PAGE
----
Steering is exceptionally light, causing it to be borderline twitchy, but it never shook its head or weaved through the fast sweepers. The bike did have a tendency to resist tightening up its arc through a turn, especially in the high-speed, decreasing-radius Turn 11, where you had to turn in harder and lean further as the turn tightened before opening up at the exit. This was no doubt an after effect of the fat rear tire.

 I set the ride mode to Sport for the most aggressive throttle mapping, and throttle modulation was quite smooth, even at low speeds, something that MV Agusta struggled with on its earlier models. This has been rectified and owners of earlier MVs can get their bikes updated for free at the dealer. Power delivery is smooth and wide, with no peaks or valleys in acceleration throughout the rev range.

Power delivery was smooth - much better than earlier MV Agustas with EFI.
Power delivery was smooth – much better than earlier MV Agustas with EFI.

There’s no slipper clutch, and the Dragster has copious amounts of engine braking, though it never exhibited wheel hop, even when braking hard for a V-shaped hairpin strategically placed at the end of the 230-km/h front straight. Very tight turns do confuse the Dragster a bit, causing it to run a bit wide at the exit, again a by-product of the fat rear tire.

I also selected the third level of traction control before minimum intervention, and it only kicked in during a fast left-to-right turning transition, as the bike stood up while hard on the gas. No light comes on in the dashboard to tell you the TC is working to keep your butt from flipping off the seat, but you can feel a slight hesitation in the power delivery as it reacts to the spinning tire.

Much of the Dragster follows similar styling to the other 800 triples from MV Agusta.
Much of the Dragster follows similar styling to the other 800 triples from MV Agusta.

The Dragster also has an electric quick shift, which I used constantly at the track and on the road. It works flawlessly, as does the transmission, which is one of the nicer gearboxes I’ve sampled. It shifts with light lever effort, whether using the quick-shift or not, and ratios are well matched to the engine.

Track tests are very limited in what they can tell you about a machine and I expected the road ride to be more revealing. And it was.

Those fold-out mirrors are trick, but they get a bit buzzy at high rpms.
Those fold-out mirrors are trick, but they get a bit buzzy at high rpms.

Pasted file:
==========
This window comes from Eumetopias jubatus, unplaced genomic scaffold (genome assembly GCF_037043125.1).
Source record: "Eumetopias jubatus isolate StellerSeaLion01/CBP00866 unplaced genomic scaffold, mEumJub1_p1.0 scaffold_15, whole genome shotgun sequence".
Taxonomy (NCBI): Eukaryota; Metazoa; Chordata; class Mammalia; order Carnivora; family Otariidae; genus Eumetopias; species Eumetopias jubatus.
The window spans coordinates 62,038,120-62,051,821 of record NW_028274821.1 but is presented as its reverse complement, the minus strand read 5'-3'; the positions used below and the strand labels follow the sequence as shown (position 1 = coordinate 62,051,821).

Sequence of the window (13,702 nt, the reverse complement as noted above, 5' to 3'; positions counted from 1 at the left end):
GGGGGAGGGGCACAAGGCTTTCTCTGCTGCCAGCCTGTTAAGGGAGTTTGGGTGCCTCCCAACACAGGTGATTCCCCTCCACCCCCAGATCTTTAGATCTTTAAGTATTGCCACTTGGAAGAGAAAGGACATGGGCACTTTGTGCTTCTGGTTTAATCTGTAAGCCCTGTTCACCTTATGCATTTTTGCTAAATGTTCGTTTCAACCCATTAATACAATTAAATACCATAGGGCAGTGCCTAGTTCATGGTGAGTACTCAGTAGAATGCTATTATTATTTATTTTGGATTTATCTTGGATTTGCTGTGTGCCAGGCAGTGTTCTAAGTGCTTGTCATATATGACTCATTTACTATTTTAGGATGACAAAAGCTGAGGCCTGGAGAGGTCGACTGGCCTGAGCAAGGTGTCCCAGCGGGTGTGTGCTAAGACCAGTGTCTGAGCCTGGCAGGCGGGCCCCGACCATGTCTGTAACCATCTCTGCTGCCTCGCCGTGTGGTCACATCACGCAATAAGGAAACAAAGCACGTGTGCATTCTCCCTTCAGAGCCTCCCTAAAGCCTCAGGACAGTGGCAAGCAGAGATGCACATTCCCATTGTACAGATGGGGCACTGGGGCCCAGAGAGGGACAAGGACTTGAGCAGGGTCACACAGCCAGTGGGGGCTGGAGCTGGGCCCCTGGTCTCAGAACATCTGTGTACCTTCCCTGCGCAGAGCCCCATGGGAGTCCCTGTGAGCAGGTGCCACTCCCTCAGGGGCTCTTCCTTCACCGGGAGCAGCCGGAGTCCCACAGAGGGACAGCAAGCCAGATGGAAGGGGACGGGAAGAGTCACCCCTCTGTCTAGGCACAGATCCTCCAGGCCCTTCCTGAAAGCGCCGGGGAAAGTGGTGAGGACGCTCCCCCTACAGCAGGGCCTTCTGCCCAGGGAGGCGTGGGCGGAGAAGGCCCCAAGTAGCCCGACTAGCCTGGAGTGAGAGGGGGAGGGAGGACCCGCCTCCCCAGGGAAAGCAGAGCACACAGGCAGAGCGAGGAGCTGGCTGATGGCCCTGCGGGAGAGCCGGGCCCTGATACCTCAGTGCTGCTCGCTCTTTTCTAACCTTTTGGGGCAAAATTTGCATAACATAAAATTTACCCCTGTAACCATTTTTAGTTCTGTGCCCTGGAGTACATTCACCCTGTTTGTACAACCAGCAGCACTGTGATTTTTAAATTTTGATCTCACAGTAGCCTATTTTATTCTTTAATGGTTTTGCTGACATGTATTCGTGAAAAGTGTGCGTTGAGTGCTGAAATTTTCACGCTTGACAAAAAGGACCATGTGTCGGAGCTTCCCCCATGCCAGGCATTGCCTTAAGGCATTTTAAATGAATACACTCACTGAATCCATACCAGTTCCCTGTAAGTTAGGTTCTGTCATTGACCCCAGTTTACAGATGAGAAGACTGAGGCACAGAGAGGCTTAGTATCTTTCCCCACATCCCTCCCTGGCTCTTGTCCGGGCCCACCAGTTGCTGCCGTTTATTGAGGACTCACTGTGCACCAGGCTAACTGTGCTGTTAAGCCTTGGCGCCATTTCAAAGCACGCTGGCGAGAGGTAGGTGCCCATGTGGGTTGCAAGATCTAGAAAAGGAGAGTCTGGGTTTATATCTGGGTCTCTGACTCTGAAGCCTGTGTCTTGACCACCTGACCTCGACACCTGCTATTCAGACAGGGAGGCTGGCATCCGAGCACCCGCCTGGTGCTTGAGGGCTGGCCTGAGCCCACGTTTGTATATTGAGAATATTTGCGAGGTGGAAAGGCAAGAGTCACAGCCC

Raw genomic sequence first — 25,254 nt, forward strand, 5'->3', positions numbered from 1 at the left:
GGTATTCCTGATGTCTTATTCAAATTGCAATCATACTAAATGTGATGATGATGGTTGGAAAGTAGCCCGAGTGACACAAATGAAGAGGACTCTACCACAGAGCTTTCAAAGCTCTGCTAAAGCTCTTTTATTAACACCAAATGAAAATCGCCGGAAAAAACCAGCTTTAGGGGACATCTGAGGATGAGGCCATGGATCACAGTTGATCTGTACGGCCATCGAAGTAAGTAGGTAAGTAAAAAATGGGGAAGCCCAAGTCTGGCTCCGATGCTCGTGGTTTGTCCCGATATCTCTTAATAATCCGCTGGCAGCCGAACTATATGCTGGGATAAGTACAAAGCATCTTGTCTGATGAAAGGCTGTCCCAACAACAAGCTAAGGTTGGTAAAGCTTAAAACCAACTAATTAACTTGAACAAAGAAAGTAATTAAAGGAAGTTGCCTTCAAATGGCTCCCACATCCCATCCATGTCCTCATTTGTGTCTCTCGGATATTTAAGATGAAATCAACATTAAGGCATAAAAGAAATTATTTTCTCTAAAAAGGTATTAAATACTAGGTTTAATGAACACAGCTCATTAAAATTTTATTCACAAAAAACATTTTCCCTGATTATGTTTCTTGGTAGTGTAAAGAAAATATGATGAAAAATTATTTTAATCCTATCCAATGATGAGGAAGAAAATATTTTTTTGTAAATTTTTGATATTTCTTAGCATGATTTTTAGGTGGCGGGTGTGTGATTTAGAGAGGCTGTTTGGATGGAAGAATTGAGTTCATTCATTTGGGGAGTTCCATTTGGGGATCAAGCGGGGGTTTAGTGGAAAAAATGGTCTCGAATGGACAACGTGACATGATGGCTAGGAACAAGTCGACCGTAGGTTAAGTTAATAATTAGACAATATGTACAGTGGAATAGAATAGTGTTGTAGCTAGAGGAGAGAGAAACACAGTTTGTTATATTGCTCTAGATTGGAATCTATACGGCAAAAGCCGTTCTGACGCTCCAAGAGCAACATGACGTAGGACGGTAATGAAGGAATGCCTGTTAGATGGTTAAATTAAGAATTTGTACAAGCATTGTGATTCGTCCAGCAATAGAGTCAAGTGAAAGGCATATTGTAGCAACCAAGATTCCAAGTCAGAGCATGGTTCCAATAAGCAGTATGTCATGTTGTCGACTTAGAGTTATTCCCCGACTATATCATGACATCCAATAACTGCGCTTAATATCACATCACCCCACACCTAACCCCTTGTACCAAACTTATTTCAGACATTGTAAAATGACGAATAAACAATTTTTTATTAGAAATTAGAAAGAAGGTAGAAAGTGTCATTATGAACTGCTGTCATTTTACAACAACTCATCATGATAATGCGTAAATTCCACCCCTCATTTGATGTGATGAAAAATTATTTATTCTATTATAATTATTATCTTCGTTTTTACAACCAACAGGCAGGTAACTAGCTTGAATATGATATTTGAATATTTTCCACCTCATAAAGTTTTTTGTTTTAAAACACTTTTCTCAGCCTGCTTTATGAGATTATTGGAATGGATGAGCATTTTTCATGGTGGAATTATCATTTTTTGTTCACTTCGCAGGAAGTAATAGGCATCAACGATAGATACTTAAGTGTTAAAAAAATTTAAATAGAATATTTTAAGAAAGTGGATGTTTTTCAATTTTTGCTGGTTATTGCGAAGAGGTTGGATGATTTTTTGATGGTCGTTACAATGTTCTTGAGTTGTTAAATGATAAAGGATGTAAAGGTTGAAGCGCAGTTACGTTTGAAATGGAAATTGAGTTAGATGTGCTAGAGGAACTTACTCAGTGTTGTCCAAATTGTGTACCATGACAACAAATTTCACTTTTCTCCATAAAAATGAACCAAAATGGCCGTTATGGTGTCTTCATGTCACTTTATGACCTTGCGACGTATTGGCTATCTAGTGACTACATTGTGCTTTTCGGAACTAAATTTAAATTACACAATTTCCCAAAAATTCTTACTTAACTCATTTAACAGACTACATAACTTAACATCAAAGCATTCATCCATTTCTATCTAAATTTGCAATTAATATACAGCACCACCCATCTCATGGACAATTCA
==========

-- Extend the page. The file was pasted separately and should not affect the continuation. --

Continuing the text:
The first thing I noticed was that the fold-out mirrors provided an unobstructed rear view. However, when engine speed got to about 4,000 rpm, vibration blurred the images such that items in the mirrors were indistinguishable. Fortunately the buzzing only affected the mirrors because it was otherwise unobtrusive.

The next thing I noticed is that our Italian lead rider set a pace that made our morning track time seem like a warm up. And the roads! Almost immediately out of the racetrack parking lot we turned onto a tight, winding and impeccably paved stretch of pavement wide enough for about a car and a half, and a small car at that. We maintained a tight, seven-bike formation at un-publishable speeds, and the Dragster once again proved that maybe its makers should have chosen a different name.

The Dragster handled sharply on the street, on the borderline of twitchy, going exactly where Costa pointed it.
The Dragster handled sharply on the street, on the borderline of twitchy, going exactly where Costa pointed it.

The light steering I’d noticed at the track was indeed light, and remained borderline twitchy on the road. But the Dragster went almost exactly where I wanted; the only time it required a bit of my attention was in tight, first-gear hairpins, of which there were aplenty. Here, I just needed to pay more attention to my line, pushing on the handlebar to keep it tight.

The Dragster doesn't offer much in the way of pillion comforts.
The Dragster doesn’t offer much in the way of pillion comforts.

A later ride on a Brutale 800 for comparison confirmed that this, too, was due to the fat rear tire. The Brutale’s steering was more neutral and precise, and the bike was more stable. The Dragster’s fat rear tire also dulled front end feel a bit, making feedback a touch more vague – not uncomfortably so, but something you’d notice only if you rode both bikes back to back.

Overall, the Dragster proved much more nimble than the Ducati Diavel, but the two bikes are worlds apart anyway; the Diavel is bigger, heavier, longer and has 240-series rear rubber. Pears and tangerines, if you will.

That larger rear tire does affect handling somewhat.
That larger rear tire does affect handling somewhat.

With the fuelling sorted, the inline triple is absolutely marvellous -– it’s no wonder those MV folks are putting it in almost everything they make. It pulls relentlessly to redline, making gear changes optional. At the track, I also had a chance to ride the F3 800, and its added horsepower would have made the Dragster even more fun, but really only at the track.

On the street, 125 ponies proved more than enough and its smooth, torquey power delivery proved a boon whether blasting at high speeds along winding mountain roads or at more sedate — and legal — speeds around town. And the sound coming from its triple outlets, well… it looks like there was going to be some moto-mating after all.

No slipper clutch means the Dragster has lots of engine braking. However, Costa didn't have a problem with wheel hop.
No slipper clutch means the Dragster has lots of engine braking. However, Costa didn’t have a problem with wheel hop.